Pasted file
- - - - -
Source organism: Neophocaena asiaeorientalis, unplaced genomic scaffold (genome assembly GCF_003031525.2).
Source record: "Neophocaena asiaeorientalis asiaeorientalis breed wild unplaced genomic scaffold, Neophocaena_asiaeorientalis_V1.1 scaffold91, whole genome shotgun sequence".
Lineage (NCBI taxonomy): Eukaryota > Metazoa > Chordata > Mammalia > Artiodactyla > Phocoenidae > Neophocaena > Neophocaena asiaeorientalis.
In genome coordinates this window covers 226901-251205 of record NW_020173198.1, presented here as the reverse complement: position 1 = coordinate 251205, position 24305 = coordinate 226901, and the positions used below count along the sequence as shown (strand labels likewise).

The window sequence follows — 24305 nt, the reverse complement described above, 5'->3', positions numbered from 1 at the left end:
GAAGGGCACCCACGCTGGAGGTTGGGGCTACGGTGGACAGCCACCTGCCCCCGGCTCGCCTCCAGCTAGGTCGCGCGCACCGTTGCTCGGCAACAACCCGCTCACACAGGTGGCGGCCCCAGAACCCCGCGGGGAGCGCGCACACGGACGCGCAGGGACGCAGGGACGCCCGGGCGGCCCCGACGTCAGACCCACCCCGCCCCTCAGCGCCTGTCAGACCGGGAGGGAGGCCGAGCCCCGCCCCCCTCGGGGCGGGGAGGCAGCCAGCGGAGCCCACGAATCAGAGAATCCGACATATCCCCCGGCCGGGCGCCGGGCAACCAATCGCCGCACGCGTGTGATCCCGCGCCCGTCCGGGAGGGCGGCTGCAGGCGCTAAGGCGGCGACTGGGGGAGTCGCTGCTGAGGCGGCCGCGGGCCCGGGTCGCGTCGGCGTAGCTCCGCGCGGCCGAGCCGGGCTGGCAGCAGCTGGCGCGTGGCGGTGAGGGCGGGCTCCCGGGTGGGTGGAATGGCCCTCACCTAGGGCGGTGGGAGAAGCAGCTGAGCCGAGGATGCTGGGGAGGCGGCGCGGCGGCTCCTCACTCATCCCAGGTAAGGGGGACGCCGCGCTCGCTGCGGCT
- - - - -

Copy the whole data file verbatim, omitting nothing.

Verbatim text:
Source organism: Neophocaena asiaeorientalis, unplaced genomic scaffold (genome assembly GCF_003031525.2).
Source record: "Neophocaena asiaeorientalis asiaeorientalis breed wild unplaced genomic scaffold, Neophocaena_asiaeorientalis_V1.1 scaffold91, whole genome shotgun sequence".
Lineage (NCBI taxonomy): Eukaryota > Metazoa > Chordata > Mammalia > Artiodactyla > Phocoenidae > Neophocaena > Neophocaena asiaeorientalis.
In genome coordinates this window covers 226901-251205 of record NW_020173198.1, presented here as the reverse complement: position 1 = coordinate 251205, position 24305 = coordinate 226901, and the positions used below count along the sequence as shown (strand labels likewise).

The window sequence follows — 24305 nt, the reverse complement described above, 5'->3', positions numbered from 1 at the left end:
GAAGGGCACCCACGCTGGAGGTTGGGGCTACGGTGGACAGCCACCTGCCCCCGGCTCGCCTCCAGCTAGGTCGCGCGCACCGTTGCTCGGCAACAACCCGCTCACACAGGTGGCGGCCCCAGAACCCCGCGGGGAGCGCGCACACGGACGCGCAGGGACGCAGGGACGCCCGGGCGGCCCCGACGTCAGACCCACCCCGCCCCTCAGCGCCTGTCAGACCGGGAGGGAGGCCGAGCCCCGCCCCCCTCGGGGCGGGGAGGCAGCCAGCGGAGCCCACGAATCAGAGAATCCGACATATCCCCCGGCCGGGCGCCGGGCAACCAATCGCCGCACGCGTGTGATCCCGCGCCCGTCCGGGAGGGCGGCTGCAGGCGCTAAGGCGGCGACTGGGGGAGTCGCTGCTGAGGCGGCCGCGGGCCCGGGTCGCGTCGGCGTAGCTCCGCGCGGCCGAGCCGGGCTGGCAGCAGCTGGCGCGTGGCGGTGAGGGCGGGCTCCCGGGTGGGTGGAATGGCCCTCACCTAGGGCGGTGGGAGAAGCAGCTGAGCCGAGGATGCTGGGGAGGCGGCGCGGCGGCTCCTCACTCATCCCAGGTAAGGGGGACGCCGCGCTCGCTGCGGCT